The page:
"Syria is really the only country in the region where Russia can play this role," said Eugene Rogan, a fellow at the Middle East Centre at St. Antony's College at the University of Oxford.
An unexpected outcome could be what Rogan called "a bit of detente between Putin and Obama" - suggesting the U.S. president, far from chafing at the interference, might be quietly grateful for a valuable assist.
Syria also has reasons to be amenable: Assad has no plausible option of using chemical weapons in the near future; by giving them up - or entering a prolonged process aimed at achieving this - he may live to fight another day.
Watching in the wings is Iran, where leaders must gauge the credibility of the U.S. threat to use all means - including force - to prevent nuclear weaponization.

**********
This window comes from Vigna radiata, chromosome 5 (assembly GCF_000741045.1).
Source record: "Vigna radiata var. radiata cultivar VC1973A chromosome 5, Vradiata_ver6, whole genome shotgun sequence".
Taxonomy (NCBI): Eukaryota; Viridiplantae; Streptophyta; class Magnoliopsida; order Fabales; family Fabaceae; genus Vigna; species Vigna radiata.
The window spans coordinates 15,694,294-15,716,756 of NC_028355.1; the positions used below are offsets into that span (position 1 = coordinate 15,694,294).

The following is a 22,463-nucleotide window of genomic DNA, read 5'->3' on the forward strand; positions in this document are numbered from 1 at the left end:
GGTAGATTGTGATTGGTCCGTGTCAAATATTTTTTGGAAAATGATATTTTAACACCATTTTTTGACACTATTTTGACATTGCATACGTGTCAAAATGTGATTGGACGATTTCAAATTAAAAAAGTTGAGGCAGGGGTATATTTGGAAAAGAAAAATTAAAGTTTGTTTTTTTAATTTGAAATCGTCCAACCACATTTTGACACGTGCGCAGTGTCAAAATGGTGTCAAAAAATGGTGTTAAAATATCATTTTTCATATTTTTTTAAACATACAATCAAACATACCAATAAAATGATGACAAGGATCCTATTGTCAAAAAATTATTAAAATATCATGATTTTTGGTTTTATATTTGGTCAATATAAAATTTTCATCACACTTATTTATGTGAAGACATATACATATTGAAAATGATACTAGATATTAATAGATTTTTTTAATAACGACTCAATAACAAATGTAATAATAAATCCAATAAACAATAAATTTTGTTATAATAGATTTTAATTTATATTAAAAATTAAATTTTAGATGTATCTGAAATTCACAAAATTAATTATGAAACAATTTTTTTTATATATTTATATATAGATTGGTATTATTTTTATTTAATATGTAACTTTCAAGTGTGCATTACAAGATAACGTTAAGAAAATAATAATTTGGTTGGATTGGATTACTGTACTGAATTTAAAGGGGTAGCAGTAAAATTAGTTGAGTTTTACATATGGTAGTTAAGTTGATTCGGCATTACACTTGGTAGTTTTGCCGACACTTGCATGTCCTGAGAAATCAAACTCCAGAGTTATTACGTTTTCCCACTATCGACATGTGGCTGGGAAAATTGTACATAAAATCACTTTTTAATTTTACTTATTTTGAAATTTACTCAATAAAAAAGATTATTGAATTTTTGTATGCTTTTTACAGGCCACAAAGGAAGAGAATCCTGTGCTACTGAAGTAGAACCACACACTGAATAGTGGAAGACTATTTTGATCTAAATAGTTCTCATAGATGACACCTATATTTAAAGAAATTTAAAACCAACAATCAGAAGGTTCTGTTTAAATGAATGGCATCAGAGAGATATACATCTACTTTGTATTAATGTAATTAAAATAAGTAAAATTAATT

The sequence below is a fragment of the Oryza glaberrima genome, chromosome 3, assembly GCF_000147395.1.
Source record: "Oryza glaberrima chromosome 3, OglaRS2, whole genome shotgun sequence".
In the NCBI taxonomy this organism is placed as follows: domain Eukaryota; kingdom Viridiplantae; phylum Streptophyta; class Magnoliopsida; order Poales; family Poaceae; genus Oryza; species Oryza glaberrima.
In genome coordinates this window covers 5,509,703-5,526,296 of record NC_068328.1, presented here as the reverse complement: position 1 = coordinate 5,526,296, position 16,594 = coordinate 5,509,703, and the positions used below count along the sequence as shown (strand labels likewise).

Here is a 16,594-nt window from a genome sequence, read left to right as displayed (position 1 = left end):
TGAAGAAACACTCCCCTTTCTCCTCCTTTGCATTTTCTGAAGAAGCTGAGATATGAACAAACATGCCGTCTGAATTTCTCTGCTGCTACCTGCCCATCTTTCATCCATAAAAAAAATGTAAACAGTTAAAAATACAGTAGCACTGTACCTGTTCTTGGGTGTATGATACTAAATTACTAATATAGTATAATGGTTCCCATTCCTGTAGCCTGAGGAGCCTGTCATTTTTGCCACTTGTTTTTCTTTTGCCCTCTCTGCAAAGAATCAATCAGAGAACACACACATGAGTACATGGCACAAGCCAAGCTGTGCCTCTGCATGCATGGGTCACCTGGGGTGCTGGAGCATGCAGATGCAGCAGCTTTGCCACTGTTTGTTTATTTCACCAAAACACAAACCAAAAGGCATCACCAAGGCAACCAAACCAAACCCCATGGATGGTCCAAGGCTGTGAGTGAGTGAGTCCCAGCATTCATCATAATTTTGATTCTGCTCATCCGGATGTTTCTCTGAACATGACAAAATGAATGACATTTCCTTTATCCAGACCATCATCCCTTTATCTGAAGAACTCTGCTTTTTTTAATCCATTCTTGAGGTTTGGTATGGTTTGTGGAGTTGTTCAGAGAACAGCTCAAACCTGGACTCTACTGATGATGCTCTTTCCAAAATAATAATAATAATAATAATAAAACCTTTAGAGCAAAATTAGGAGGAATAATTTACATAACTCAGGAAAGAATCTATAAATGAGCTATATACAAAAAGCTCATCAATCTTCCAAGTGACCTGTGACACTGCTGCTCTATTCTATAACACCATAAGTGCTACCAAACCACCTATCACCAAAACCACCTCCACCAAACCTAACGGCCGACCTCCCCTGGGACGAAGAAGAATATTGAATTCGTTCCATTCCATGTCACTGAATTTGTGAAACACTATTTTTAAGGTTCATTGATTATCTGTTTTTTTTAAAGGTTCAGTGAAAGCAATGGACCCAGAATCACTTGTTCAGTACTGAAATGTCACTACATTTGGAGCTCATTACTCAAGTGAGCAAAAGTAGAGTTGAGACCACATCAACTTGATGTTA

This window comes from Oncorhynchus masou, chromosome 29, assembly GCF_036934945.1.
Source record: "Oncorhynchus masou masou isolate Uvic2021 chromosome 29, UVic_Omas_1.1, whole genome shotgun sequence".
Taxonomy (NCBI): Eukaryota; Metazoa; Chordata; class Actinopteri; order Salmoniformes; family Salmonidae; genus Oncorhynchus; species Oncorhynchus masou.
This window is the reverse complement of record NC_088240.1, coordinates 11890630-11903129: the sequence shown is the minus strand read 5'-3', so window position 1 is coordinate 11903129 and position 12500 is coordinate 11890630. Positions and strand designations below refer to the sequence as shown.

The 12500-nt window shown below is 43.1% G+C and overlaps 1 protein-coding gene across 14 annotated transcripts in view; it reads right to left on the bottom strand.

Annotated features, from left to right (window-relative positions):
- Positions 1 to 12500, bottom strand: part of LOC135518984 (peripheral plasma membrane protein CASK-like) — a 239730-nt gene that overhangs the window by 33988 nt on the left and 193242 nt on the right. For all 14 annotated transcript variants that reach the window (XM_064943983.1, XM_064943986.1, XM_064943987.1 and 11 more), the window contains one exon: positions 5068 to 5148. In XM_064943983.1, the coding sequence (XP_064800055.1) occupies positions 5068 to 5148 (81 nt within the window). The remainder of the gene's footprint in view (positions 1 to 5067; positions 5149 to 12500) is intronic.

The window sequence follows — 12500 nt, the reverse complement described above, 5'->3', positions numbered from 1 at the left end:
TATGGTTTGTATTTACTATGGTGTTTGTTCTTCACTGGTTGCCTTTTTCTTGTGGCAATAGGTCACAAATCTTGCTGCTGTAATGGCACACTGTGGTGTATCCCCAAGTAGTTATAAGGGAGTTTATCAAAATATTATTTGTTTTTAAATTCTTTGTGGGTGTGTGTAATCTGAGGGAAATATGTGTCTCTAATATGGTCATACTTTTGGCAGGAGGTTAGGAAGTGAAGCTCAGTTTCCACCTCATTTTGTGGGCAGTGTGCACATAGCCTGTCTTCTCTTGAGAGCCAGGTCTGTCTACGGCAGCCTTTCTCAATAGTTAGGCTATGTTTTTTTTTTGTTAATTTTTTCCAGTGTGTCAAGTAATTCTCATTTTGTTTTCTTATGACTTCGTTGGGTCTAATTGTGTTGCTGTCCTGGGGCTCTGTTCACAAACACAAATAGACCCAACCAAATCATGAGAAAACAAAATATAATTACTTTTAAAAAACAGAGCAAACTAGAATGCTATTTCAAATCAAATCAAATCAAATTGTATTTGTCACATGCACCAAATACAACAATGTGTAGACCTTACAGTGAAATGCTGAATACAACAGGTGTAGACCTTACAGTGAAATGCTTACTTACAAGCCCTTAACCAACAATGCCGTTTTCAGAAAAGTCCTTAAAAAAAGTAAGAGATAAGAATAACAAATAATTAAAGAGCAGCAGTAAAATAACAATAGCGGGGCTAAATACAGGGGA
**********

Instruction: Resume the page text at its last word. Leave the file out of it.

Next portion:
In Israel, there was much angst this week over what Iran's mullahs might conclude.
"From the hesitations and weakness of Obama, severe lessons (will be) learned," said Danny Gillerman, a former Israeli ambassador to the United Nations. "It is a message to Iran and North Korea that the allies of the United States cannot trust it and that its enemies can do what they want. ... I think particularly regarding Iran is it very severe."
Gillerman said Obama "has succeeded in taking us back to a two-power world."
Many would disagree. The rise of powers from China and India to Brazil and South Africa, the halting but continuing efforts at European integration, and the chaos of globalization all seem to point to a truly multipolar world emerging in the 21st century.
But for this week at least, a generation that did not know the Cuban missile crisis or the Berlin Wall watched rapt, as the White House and the Kremlin, just like in the old days, drew their lines in the sand.